February 21st, 2012 | Published in Haventon Chronicles
Chapter Nine Part One
Ragnar woke the moment Anna began actively fighting his suggestions. With his mind powers severely curtailed by daylight he was forced to watch helplessly as David broke her loose. He lay in the dark and growled curses to himself, curses directed at his bloodline’s founder, Moira, for producing a line which couldn’t use its most basic mind powers properly during the day. Had it been night he would have turned both their minds inside out, but now he would have to wait for sunset to deal with the problem. He choked back a howl only because he didn’t want to disturb Caroline who was curled up on her bed nearby. Sleep like food would make her last longer. He kind of liked her company and didn’t want her to fade away too quickly.
But what to do about Anna and the psychic boy now they were aware of him? How could such an inept novice have done such major damage to the controls he had so carefully prepared? Ragnar was severely tempted to break his personal ethics and make the boy suffer for a long time for this, but quite apart from not wanting to cross that line he needed to eradicate the child’s influence on his Anna and keeping him alive would prevent that. Yes, he would have to remove the psychic boy from the picture.
Anna’s superior was a thornier issue, he wanted to kill her out of hand but it was far too soon to attract the kind of attention from the Order’s Inner Council which that might. Having said that she sat on the Council so he already had their attention – if she told them at least. Perhaps he could make it look like and accident. He would have to think about that. It would rather depend on what he decided to do about Anna now that she was aware of him. He could enforce her silence with a bit more effort – though how she’d resisted him at all was beyond him. But even if he did manage to enforce her silence would she be any use as a spy? He suspected not.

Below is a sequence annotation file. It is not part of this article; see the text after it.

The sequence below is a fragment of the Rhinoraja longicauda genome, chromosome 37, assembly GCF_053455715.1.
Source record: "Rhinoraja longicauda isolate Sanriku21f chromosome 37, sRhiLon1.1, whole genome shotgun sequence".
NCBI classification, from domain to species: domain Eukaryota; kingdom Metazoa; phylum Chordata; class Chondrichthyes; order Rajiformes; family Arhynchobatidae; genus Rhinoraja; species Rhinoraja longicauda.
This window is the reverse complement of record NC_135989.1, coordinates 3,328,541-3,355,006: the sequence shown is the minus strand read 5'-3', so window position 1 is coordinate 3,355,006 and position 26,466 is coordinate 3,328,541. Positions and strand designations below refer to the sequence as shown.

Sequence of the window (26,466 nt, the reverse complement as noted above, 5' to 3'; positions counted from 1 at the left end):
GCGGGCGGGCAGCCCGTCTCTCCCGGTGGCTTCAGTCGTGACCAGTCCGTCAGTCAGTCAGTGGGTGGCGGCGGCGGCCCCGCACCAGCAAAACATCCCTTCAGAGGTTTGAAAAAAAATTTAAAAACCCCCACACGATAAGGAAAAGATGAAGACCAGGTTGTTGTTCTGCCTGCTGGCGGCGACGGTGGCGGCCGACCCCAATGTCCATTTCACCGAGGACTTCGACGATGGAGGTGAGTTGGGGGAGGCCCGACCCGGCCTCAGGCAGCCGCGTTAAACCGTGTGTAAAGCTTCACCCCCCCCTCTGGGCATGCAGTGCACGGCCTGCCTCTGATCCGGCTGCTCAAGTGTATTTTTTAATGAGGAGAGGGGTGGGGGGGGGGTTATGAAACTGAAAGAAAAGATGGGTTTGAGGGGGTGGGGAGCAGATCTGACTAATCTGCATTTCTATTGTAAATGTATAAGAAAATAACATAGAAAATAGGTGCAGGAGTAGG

He got to his feet and covered Caroline with a blanket. It had been almost a week since he last fed on her and the colour was returning to her cheeks. Maybe he should give up on using Anna as a spy and bring her here. Caroline would like a friend and keeping two victims would allow him to keep them alive indefinitely, at least until Anna had been persuaded to see things his way. Then he could turn her. Even if she wouldn’t be any use against the Order as an infiltrator or spy after this she was still brilliant and not unattractive, and shehad a lot of useful information in her skull.
But to do that he would need to remove her superior and the psychic boy first. He lay back down. The boy would be easier. Yes, he thought as her drifted back into the sleep of the dead, he would deal with the boy tonight, the fool rode a motorbike, it would be easy to make it look like an accident. And then he would set to work on Anna’s mind again. He needed to see what he could salvage of the situation.
* * *